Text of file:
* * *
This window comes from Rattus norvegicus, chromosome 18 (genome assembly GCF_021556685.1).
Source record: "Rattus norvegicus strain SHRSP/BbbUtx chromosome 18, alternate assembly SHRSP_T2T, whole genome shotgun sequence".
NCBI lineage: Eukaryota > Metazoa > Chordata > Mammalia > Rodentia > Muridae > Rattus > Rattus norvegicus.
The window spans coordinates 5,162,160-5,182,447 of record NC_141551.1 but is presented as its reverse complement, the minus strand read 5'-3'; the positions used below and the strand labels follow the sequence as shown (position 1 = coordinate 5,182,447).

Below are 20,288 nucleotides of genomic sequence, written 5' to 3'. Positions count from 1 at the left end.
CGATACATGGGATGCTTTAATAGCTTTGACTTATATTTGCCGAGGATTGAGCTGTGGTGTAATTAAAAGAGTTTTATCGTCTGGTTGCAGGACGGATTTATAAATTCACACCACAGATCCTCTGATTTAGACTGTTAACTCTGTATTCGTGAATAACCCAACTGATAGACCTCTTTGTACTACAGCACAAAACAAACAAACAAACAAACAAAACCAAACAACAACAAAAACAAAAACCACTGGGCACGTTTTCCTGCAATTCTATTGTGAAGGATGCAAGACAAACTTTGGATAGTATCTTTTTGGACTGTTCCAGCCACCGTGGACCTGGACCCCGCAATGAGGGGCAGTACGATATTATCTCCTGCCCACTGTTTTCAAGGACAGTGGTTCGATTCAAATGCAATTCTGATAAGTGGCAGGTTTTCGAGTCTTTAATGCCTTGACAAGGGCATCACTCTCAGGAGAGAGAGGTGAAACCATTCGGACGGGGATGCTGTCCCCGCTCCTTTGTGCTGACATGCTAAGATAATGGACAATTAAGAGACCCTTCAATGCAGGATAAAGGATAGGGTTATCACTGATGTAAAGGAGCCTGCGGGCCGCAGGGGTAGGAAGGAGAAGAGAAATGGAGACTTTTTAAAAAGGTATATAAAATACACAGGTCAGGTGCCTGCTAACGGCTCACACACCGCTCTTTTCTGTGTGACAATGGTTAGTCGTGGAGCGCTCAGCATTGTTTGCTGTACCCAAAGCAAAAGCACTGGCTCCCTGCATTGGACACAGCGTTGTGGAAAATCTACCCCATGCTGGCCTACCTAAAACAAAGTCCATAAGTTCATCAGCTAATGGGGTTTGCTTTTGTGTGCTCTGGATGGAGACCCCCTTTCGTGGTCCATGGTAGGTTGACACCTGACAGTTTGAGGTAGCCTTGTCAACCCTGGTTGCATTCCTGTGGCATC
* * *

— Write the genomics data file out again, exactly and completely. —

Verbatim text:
This window comes from Rattus norvegicus, chromosome 18 (genome assembly GCF_021556685.1).
Source record: "Rattus norvegicus strain SHRSP/BbbUtx chromosome 18, alternate assembly SHRSP_T2T, whole genome shotgun sequence".
NCBI lineage: Eukaryota > Metazoa > Chordata > Mammalia > Rodentia > Muridae > Rattus > Rattus norvegicus.
The window spans coordinates 5,162,160-5,182,447 of record NC_141551.1 but is presented as its reverse complement, the minus strand read 5'-3'; the positions used below and the strand labels follow the sequence as shown (position 1 = coordinate 5,182,447).

Below are 20,288 nucleotides of genomic sequence, written 5' to 3'. Positions count from 1 at the left end.
CGATACATGGGATGCTTTAATAGCTTTGACTTATATTTGCCGAGGATTGAGCTGTGGTGTAATTAAAAGAGTTTTATCGTCTGGTTGCAGGACGGATTTATAAATTCACACCACAGATCCTCTGATTTAGACTGTTAACTCTGTATTCGTGAATAACCCAACTGATAGACCTCTTTGTACTACAGCACAAAACAAACAAACAAACAAACAAAACCAAACAACAACAAAAACAAAAACCACTGGGCACGTTTTCCTGCAATTCTATTGTGAAGGATGCAAGACAAACTTTGGATAGTATCTTTTTGGACTGTTCCAGCCACCGTGGACCTGGACCCCGCAATGAGGGGCAGTACGATATTATCTCCTGCCCACTGTTTTCAAGGACAGTGGTTCGATTCAAATGCAATTCTGATAAGTGGCAGGTTTTCGAGTCTTTAATGCCTTGACAAGGGCATCACTCTCAGGAGAGAGAGGTGAAACCATTCGGACGGGGATGCTGTCCCCGCTCCTTTGTGCTGACATGCTAAGATAATGGACAATTAAGAGACCCTTCAATGCAGGATAAAGGATAGGGTTATCACTGATGTAAAGGAGCCTGCGGGCCGCAGGGGTAGGAAGGAGAAGAGAAATGGAGACTTTTTAAAAAGGTATATAAAATACACAGGTCAGGTGCCTGCTAACGGCTCACACACCGCTCTTTTCTGTGTGACAATGGTTAGTCGTGGAGCGCTCAGCATTGTTTGCTGTACCCAAAGCAAAAGCACTGGCTCCCTGCATTGGACACAGCGTTGTGGAAAATCTACCCCATGCTGGCCTACCTAAAACAAAGTCCATAAGTTCATCAGCTAATGGGGTTTGCTTTTGTGTGCTCTGGATGGAGACCCCCTTTCGTGGTCCATGGTAGGTTGACACCTGACAGTTTGAGGTAGCCTTGTCAACCCTGGTTGCATTCCTGTGGCATC